Life with a 9 week old puppy is great fun, but it can also be a bit overwhelming. In this guide we’ll answer all of your questions about their sleep, feeding and potty training. You’ll also find a 9 week old puppy schedule, lots of great tips to help you care for your new friend, and an adorable 9 week old Labrador puppy video. We’ll give you tips for getting started with basic commands, house manners and keeping your baby dog safe.
- How Much Do 9 Week Old Puppies Sleep?
- 9 Week Old Puppy Schedule
- Potty Training A Nine Week Old Puppy
- Biting and Chewing
- Feeding A 9 Week Old Puppy
- Can My 9 Week Old Puppy Be Around Other Dogs?
- Training Your Nine Week Old Puppy
- Can I Leave My 9 Week Old Puppy Alone?
At nine weeks old, you’ve probably had your little puppy for a week or so now. And his initial reserve, if he had any, will have worn off. This a point at which new owners often have a lot of questions. We’ll take a look at them one by one.
How much should a 9 week old puppy sleep?
Some people worry that their puppy is not sleeping enough – or that he is sleeping too much! Most puppies are still sleeping a lot at this age. Eighteen to twenty hours a day is not unusual. Puppies don’t normally need to be shut away to have a nap, they’ll drop off to sleep quite happily in a basket or crate while family life goes on all around them.
There are situations however, where you may need to help your puppy sleep. If you have young children for example, or another young dog, you may have to step in from time to time, to make sure your puppy can nap when he needs to.
When will my puppy sleep through the night?
Sleep is very precious, and however adorable your little chap is, you probably don’t want to play with him at 3am. Some puppies are starting to sleep through the night at 9 weeks, at least from midnight to around 6am, which I do appreciate is still night time to some of you. However, some pups are not quite there yet.
Hang on in there, it will come. Probably in the next few days. You can help by keeping night time trips to the garden very brief, and very businesslike. No playing, no chatting, keep the lights dimmed. Out, wee, back to bed.
9 week old puppy schedule
Feeding a 9 week old puppy should take place four times a day, but it’s also a good idea to use some of each of those daily meals in their training as treats. Divide out the four bowls at the start of the day, and when training take a handful of kibble from the next meal to use as treats. Here’s a typical 9 week old puppy routine, that we use for our own Labs:
- 6 am Wake up, outdoors for a pee
- 7 am Breakfast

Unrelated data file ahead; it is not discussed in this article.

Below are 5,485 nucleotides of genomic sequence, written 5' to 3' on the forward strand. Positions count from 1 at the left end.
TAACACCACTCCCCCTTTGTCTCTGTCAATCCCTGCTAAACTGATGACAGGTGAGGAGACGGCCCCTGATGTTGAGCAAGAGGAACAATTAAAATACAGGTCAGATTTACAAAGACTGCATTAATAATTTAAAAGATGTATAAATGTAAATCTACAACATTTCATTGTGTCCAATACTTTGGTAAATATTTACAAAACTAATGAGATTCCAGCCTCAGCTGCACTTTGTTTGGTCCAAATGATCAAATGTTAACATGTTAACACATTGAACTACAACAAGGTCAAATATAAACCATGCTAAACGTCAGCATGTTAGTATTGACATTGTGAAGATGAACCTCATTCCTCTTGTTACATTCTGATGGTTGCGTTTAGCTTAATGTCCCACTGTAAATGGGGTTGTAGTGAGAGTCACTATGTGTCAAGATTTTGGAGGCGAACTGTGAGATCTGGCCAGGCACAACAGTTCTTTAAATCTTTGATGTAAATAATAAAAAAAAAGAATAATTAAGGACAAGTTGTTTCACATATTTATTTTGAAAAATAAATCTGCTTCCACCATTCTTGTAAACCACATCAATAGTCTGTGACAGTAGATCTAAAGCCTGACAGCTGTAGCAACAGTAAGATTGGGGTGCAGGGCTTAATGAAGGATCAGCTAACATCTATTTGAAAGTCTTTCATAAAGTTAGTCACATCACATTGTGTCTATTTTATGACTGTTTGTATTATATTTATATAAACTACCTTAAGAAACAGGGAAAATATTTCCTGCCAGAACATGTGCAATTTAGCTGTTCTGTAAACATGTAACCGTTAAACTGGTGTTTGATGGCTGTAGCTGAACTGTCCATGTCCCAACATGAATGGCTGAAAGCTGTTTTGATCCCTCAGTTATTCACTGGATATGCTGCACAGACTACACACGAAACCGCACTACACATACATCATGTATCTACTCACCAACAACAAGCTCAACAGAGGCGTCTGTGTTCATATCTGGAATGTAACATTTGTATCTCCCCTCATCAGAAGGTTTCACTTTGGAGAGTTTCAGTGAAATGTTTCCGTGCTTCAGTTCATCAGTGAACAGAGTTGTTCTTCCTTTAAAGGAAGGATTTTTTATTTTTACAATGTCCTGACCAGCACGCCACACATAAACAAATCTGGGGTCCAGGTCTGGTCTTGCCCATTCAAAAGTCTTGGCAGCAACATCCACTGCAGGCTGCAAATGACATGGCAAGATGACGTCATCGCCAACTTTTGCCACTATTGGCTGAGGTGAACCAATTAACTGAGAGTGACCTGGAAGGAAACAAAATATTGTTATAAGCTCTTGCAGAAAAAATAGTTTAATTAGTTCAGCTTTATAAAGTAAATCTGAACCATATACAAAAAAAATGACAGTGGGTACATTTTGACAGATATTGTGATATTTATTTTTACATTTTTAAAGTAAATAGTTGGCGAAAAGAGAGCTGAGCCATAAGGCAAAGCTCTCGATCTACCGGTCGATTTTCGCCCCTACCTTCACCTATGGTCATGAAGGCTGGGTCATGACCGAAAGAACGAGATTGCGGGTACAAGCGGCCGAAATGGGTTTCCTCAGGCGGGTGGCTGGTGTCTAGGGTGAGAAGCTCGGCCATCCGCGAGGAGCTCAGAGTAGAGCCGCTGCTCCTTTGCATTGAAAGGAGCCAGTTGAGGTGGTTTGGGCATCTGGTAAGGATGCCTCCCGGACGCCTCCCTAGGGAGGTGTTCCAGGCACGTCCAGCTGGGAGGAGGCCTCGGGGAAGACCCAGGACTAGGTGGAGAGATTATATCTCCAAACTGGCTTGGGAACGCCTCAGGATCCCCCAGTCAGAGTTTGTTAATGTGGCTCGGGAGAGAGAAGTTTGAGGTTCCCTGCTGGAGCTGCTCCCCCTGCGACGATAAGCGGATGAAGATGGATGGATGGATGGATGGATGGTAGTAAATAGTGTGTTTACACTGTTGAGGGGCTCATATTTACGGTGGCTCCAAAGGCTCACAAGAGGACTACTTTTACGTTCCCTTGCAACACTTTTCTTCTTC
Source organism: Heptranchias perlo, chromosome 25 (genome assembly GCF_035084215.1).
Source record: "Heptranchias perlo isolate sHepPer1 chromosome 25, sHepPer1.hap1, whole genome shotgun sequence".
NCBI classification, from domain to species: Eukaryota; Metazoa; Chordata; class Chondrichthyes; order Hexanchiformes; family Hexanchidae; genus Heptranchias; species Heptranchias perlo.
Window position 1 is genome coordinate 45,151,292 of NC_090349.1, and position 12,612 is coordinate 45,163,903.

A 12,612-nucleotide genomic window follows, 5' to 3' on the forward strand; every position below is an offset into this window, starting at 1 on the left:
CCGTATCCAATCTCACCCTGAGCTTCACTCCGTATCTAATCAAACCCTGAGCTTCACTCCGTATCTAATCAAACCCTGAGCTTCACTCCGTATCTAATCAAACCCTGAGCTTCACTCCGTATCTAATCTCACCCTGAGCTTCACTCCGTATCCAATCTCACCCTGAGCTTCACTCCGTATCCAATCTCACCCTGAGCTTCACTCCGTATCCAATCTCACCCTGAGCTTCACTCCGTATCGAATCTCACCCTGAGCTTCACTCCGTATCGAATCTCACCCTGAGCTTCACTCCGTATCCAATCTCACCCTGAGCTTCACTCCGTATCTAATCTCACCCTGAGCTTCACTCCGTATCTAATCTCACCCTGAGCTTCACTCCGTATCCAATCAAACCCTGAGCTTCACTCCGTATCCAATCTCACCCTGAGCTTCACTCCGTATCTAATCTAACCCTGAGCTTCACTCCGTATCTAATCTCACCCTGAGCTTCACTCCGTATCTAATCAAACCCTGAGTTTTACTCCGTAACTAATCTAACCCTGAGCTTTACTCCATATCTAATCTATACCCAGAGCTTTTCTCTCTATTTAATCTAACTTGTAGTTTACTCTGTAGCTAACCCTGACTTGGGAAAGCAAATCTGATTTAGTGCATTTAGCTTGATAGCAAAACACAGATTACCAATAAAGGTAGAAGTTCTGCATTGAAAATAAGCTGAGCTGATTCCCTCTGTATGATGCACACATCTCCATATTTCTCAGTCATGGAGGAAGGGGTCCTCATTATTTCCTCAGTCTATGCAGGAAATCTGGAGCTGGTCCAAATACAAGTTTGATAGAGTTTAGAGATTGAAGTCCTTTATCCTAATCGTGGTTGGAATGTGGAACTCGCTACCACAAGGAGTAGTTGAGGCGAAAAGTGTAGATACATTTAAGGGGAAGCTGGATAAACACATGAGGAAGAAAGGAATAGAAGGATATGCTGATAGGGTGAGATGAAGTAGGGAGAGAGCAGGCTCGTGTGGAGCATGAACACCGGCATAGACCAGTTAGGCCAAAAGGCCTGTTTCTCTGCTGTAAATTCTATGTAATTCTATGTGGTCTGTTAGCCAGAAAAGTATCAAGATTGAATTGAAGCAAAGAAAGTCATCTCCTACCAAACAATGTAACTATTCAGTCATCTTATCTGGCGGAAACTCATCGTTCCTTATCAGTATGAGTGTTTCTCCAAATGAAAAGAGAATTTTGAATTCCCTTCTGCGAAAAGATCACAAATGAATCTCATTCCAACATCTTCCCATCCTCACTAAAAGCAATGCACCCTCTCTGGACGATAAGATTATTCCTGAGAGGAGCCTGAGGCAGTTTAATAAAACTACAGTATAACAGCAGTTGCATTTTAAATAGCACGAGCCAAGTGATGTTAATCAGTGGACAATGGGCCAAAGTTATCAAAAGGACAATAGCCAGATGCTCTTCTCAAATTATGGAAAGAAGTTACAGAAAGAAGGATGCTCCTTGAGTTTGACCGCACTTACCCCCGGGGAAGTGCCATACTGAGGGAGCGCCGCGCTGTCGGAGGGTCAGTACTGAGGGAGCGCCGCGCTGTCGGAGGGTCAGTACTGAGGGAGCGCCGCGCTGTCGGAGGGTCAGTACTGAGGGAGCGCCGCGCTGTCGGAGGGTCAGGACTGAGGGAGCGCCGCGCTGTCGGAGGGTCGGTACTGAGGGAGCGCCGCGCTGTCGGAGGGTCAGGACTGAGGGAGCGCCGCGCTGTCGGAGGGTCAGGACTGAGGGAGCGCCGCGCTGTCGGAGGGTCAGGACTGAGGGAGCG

- 11 am Lunch
- 3 pm Tea
- 7 pm Supper – last meal of the day
- 10pm Take water up
- Midnight Last pee and into the crate
Remember, some pups won’t quite manage six hours yet so you might be better off going to bed a bit earlier and getting up at 2 or 3 am. Notice that we don’t feed puppies as soon as we get up, as may encourage earlier and earlier waking! Also the last meal of the day is several hours before bed time. If you prefer to go to bed later and get up later or to go to bed earlier and get up during the night, that’s fine too. The principles are the same.
A little crate time can give you a break from supervising your puddle maker while you are busy, but keep crate times short at this age – you’ll find a guide to crating times in our crate training article.
How much should my 9 week old puppy weigh?
Your best guide to whether or not your puppy is growing properly is how he behaves and feels, rather than what the scales say. As a rough guide, many 9 week old lab puppies will weigh between 18-20lbs or a couple of pounds either side of this.
Check out our puppy growth FAQ for more information. Puppy weights may also vary quite considerably between the two different types of Labrador (field and show) and even between individuals from the same litter.
Potty training a 9 week old puppy
Nine weeks is often the point at which people start to worry about potty training progress, or rather, lack of it. Perhaps you are taking your Labrador puppy outside after every meal, and every time he wakes up, but he is still making puddles all over the house. So what is going on? Nine week old pups have very poor bladder control, and short memories.
He is still very much a baby and will need your help in this department for some time to come. Your role is to restrict his access to areas where mistakes are most likely to happen, through the use of baby gates or some other kind of temporary barrier.
You will also need to take him outside before his bladder is over flowing (which might be every twenty minutes at certain times of the day) and to generally ensure that every wee goes in the right place. Check out our complete guide to potty training for more information.
9 week old puppy biting
Another common question at this age is about puppy aggression. This is such a common concern, and often arises for the first time at about nine weeks. The puppy is settled in his new home, his shyness has worn off, his confidence is back, and he is ready for some fun. Concerns arise, simply because most people do not realise just how ferocious Labrador puppies seem when they play.
Puppies bite hard and make a lot of noise and this is usually quite normal. Check out this article on puppy aggression to reassure yourself that you have not bought a vicious wild animal into your home. Then head over to our article: How To Stop Your Puppy Biting.
How much to feed a 9 week old puppy
Many puppies, especially Lab puppies, are very greedy and wolf down every morsel you provide for them. Puppies like this will eat far more than they need and quickly become obese if you let them decide on quantities. Each puppy will need feeding according to his or her size, and as we’ve seen, sizes can vary widely even in the same breed.
You also need to bear in mind that every brand of puppy food is different. Some brands have more fillers and you’ll need to feed larger quantities in order to keep your puppy well nourished. So it’s important that you start by following the instructions on the packet.
You can then add a little more to each meal if the puppy is not gaining weight steadily, or reduce the meals a tiny bit if he is getting too plump. You’ll find our complete guide to feeding a Labrador puppy helpful over the next few weeks.
Some puppies are quite picky, and won’t always finish a meal, but that’s fine. However, if your puppy normally eats heartily and suddenly goes off his food, all food, then he may be unwell. Have a chat with your vet if you are concerned, especially if your puppy misses more than one meal.